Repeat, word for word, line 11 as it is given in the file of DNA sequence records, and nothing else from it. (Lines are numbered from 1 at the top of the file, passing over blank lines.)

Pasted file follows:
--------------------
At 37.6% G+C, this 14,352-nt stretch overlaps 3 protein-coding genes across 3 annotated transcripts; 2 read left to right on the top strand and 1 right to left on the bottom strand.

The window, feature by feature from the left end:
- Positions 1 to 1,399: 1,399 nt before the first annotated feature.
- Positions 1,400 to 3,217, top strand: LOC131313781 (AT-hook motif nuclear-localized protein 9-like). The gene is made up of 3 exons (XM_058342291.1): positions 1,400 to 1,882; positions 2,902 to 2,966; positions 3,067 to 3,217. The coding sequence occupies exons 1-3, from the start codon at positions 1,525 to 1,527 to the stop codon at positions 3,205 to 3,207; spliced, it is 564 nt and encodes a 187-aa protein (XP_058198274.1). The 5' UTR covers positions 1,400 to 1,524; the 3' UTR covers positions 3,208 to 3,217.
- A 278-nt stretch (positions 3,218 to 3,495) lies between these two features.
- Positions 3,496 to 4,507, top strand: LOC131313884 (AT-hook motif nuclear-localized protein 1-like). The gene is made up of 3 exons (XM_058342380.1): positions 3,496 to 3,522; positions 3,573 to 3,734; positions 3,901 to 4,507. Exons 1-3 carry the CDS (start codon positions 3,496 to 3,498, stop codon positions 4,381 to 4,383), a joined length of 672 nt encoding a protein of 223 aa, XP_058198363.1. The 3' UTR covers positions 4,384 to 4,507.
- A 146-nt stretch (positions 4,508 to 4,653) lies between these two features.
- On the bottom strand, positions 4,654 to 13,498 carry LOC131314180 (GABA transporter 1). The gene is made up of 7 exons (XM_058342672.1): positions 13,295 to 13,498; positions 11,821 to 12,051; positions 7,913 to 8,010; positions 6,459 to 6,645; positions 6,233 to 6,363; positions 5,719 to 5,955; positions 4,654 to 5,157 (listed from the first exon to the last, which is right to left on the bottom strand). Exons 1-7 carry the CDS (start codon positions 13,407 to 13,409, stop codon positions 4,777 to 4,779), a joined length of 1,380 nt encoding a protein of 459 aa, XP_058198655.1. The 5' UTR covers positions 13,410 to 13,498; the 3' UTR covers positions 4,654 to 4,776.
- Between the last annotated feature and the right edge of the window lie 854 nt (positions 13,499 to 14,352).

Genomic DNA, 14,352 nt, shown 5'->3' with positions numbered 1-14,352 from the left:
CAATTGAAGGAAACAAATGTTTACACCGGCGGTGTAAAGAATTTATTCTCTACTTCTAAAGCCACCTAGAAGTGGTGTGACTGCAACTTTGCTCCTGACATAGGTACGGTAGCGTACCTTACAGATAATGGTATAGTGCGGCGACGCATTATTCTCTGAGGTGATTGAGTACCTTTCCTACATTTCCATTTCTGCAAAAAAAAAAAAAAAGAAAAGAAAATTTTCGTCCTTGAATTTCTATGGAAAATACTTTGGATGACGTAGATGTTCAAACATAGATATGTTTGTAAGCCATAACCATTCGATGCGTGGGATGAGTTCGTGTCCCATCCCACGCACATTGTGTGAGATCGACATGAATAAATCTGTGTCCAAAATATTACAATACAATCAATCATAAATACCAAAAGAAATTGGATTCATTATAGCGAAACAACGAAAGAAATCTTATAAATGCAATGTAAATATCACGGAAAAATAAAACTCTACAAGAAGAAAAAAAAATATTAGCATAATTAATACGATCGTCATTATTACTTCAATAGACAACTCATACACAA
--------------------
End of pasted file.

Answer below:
CAATTGAAGGAAACAAATGTTTACACCGGCGGTGTAAAGAATTTATTCTCTACTTCTAAAGCCACCTAGAAGTGGTGTGACTGCAACTTTGCTCCTGACATAGGTACGGTAGCGTACCTTACAGATAATGGTATAGTGCGGCGACGCATTATTCTCTGAGGTGATTGAGTACCTTTCCTACATTTCCATTTCTGCAAAAAAAAAAAAAAAGAAAAGAAAATTTTCGTCCTTGAATTTCTATGGAAAATACTTTGGATGACGTAGATGTTCAAACATAGATATGTTTGTAAGCCATAACCATTCGATGCGTGGGATGAGTTCGTGTCCCATCCCACGCACATTGTGTGAGATCGACATGAATAAATCTGTGTCCAAAATATTACAATACAATCAATCATAAATACCAAAAGAAATTGGATTCATTATAGCGAAACAACGAAAGAAATCTTATAAATGCAATGTAAATATCACGGAAAAATAAAACTCTACAAGAAGAAAAAAAAATATTAGCATAATTAATACGATCGTCATTATTACTTCAATAGACAACTCATACACAA